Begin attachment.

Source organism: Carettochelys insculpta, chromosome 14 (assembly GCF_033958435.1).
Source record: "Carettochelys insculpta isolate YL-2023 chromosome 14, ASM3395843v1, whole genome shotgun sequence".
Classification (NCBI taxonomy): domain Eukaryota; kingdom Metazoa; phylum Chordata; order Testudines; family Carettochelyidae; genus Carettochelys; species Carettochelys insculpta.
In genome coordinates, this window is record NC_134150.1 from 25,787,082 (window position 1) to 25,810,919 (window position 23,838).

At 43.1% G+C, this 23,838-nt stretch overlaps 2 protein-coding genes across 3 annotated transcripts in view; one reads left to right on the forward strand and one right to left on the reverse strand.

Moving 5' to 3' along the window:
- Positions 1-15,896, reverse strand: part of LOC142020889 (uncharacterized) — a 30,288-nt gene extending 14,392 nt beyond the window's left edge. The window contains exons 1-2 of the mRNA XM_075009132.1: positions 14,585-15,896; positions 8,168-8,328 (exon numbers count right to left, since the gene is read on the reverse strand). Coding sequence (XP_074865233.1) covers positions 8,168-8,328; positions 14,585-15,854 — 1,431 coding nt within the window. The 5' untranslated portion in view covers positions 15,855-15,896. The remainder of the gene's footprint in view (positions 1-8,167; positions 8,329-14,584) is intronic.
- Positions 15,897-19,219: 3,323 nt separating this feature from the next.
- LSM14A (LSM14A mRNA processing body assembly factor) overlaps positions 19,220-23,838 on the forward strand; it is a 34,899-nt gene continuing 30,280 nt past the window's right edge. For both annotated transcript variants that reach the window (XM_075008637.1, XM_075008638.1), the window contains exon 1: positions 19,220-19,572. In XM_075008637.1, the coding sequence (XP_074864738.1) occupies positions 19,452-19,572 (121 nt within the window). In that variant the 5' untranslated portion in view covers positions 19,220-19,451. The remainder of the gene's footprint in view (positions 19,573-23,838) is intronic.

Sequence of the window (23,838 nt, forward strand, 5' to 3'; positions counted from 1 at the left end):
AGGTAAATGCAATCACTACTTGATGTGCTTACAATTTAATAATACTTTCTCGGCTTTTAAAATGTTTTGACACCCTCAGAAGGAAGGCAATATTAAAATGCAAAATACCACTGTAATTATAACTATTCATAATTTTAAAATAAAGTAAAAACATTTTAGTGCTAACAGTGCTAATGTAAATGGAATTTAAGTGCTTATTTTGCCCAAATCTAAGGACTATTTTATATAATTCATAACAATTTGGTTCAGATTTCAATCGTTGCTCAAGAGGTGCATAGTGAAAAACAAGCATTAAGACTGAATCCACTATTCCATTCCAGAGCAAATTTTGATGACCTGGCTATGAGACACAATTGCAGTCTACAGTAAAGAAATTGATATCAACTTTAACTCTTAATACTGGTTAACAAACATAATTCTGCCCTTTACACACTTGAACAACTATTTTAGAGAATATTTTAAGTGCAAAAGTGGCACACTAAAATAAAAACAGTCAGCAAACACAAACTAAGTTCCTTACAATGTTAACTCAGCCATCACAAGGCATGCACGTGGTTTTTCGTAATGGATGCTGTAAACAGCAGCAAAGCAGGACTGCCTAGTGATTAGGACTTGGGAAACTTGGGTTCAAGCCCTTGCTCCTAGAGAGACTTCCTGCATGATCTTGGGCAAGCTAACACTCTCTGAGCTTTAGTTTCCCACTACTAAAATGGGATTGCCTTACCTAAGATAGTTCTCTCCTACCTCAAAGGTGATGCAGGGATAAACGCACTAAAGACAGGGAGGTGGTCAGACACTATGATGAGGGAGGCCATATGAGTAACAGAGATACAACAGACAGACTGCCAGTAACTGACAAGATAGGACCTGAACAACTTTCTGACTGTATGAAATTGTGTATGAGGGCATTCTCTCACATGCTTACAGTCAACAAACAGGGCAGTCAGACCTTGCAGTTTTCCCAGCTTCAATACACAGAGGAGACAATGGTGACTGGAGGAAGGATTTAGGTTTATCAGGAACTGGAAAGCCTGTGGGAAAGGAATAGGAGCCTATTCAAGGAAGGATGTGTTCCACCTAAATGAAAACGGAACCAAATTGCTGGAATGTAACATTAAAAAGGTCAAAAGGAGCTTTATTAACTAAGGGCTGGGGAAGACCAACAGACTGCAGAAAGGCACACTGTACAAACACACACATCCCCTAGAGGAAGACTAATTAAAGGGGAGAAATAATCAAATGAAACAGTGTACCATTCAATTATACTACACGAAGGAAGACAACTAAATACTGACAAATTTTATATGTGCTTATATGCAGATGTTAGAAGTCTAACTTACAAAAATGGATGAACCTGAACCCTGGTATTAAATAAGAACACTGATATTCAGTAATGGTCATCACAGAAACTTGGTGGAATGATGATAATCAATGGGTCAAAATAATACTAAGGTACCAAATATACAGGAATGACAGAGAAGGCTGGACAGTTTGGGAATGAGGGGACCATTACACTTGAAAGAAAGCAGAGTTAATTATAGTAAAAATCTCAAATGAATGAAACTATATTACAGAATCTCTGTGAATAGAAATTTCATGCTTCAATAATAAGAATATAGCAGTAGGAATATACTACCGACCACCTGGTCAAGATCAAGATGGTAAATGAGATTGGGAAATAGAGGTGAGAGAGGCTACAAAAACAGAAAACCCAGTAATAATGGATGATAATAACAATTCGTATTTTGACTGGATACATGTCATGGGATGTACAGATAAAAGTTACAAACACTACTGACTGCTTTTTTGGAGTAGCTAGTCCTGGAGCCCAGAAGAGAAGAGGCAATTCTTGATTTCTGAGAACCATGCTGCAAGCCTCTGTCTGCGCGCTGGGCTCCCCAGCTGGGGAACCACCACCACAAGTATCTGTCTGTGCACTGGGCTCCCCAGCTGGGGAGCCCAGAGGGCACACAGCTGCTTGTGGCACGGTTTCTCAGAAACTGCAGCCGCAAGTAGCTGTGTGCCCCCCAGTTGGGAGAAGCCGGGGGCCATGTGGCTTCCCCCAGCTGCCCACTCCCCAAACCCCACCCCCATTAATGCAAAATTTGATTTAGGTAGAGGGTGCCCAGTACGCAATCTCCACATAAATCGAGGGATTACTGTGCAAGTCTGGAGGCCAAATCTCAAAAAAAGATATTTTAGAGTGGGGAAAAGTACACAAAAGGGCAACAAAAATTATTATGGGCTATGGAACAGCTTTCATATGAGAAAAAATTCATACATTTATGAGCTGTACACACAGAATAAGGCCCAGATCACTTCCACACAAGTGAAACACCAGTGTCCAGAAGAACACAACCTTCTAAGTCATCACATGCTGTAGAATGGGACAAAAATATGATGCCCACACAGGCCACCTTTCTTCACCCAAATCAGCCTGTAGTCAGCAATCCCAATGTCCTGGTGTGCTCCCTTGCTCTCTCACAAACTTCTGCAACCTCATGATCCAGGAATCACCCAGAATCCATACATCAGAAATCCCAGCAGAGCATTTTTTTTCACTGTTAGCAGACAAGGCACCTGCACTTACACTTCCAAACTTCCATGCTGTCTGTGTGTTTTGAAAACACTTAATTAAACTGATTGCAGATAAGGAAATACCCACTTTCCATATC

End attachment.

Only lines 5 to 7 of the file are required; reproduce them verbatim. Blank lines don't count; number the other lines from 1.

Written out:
At 43.1% G+C, this 23,838-nt stretch overlaps 2 protein-coding genes across 3 annotated transcripts in view; one reads left to right on the forward strand and one right to left on the reverse strand.

Moving 5' to 3' along the window:
- Positions 1-15,896, reverse strand: part of LOC142020889 (uncharacterized) — a 30,288-nt gene extending 14,392 nt beyond the window's left edge. The window contains exons 1-2 of the mRNA XM_075009132.1: positions 14,585-15,896; positions 8,168-8,328 (exon numbers count right to left, since the gene is read on the reverse strand). Coding sequence (XP_074865233.1) covers positions 8,168-8,328; positions 14,585-15,854 — 1,431 coding nt within the window. The 5' untranslated portion in view covers positions 15,855-15,896. The remainder of the gene's footprint in view (positions 1-8,167; positions 8,329-14,584) is intronic.